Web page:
Katherine Curtis has written an article for the SMPS Marketer where she reports on some first-hand research into the costs of delaying proposal submissions until the very last minute.
“During my time as marketing coordination at Terracon Consultants in Denver, CO, I began tracking several specific metrics, curious as to whether there was a correlation between early proposal completion and hit rate,” she wrote. ?”In addition to proposal name, client and type of service, I have been recording the following for six months.”
She listed the metrics:
- RFP release date
- Date of first strategy meeting;
- Date the proposal was due;
- Whether the proposal was competed in enough time for a 24-hour redline by marketing staff; and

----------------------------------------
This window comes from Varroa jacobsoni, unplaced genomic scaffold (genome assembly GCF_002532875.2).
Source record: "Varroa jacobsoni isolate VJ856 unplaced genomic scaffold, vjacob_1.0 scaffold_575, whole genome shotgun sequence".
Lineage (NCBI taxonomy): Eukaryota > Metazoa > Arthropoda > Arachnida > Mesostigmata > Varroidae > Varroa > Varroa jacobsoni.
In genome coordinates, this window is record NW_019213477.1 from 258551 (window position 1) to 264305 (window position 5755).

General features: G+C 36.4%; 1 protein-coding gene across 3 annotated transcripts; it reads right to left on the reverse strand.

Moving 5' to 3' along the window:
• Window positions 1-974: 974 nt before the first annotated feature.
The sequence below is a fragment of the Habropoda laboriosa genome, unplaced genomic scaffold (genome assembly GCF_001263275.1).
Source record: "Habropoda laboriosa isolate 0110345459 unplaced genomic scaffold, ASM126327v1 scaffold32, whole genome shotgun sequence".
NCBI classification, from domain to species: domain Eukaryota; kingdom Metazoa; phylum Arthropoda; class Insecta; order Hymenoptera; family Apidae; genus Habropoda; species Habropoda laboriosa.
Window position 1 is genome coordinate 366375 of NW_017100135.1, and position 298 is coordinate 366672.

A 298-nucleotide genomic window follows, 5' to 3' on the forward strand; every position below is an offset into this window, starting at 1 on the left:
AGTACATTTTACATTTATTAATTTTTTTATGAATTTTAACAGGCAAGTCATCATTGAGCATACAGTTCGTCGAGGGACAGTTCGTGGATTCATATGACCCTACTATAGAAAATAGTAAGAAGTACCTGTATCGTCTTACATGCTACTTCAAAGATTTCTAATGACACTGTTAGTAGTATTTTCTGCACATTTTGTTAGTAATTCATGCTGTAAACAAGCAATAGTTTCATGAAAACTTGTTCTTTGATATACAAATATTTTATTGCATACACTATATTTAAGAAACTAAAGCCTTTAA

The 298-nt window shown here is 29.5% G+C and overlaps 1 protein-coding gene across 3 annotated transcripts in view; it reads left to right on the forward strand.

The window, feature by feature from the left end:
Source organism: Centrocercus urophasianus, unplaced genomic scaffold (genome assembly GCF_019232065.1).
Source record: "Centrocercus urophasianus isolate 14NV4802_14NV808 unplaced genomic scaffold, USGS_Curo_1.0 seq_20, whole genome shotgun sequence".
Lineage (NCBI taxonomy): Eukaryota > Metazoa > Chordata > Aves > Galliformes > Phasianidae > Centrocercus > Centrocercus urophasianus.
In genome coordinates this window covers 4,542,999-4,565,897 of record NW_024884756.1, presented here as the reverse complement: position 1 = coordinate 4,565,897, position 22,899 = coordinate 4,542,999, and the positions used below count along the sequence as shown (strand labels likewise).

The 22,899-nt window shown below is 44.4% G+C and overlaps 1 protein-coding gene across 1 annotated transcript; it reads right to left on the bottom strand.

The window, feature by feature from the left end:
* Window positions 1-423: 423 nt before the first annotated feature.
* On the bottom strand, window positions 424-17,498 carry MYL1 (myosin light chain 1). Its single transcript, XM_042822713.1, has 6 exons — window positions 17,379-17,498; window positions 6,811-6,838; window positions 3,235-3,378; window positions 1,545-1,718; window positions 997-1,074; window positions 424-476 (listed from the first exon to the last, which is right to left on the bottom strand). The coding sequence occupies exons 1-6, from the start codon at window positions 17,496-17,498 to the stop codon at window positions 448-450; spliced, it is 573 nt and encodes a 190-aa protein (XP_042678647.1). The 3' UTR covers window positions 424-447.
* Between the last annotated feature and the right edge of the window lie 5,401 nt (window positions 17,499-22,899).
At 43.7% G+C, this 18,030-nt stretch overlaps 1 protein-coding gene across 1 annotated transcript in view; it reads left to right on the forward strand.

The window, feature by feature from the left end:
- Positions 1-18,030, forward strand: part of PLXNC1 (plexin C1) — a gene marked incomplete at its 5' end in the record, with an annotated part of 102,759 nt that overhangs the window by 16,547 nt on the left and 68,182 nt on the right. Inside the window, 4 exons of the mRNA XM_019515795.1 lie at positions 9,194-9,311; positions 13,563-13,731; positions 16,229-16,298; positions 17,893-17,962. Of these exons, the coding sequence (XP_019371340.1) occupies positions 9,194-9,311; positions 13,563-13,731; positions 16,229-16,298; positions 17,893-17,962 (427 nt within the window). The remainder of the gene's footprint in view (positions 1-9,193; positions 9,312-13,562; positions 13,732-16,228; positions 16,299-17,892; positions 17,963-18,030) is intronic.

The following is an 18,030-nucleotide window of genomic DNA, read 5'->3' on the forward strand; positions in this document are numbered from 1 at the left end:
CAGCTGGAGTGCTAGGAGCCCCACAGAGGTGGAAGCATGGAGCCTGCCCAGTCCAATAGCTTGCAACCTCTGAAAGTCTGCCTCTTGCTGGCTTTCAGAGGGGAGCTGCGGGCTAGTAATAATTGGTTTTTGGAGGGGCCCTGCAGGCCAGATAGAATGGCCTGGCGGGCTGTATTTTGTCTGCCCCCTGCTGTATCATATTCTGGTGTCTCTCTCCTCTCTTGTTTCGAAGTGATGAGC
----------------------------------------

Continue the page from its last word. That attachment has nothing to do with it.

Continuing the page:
- Whether we won the project.
Curtis?wrote that she was able to track 40 projects, enough for a small but meaningful sample study.
The study compared hit rates for those proposals that had a 24-hour editing review against those that did not. In other words, I asked: “Will our hit rate be harmed if we are still generating original content for a?proposal within?24 hours of the due date?”
The results were staggering. Proposals for which we were still creating?content within a day of deadline had a 60 per cent lower chance of winning. Further, the bigger the gap between the release of the RFP and our initial strategy session, the lower our hit rate. These results prove that procrastination can actually kill your chances for success when it comes to RFP response.
In other words, it pays to be early and it is costly to procrastinate. Last minute rushed submissions usually fail. Be prompt with your proposals.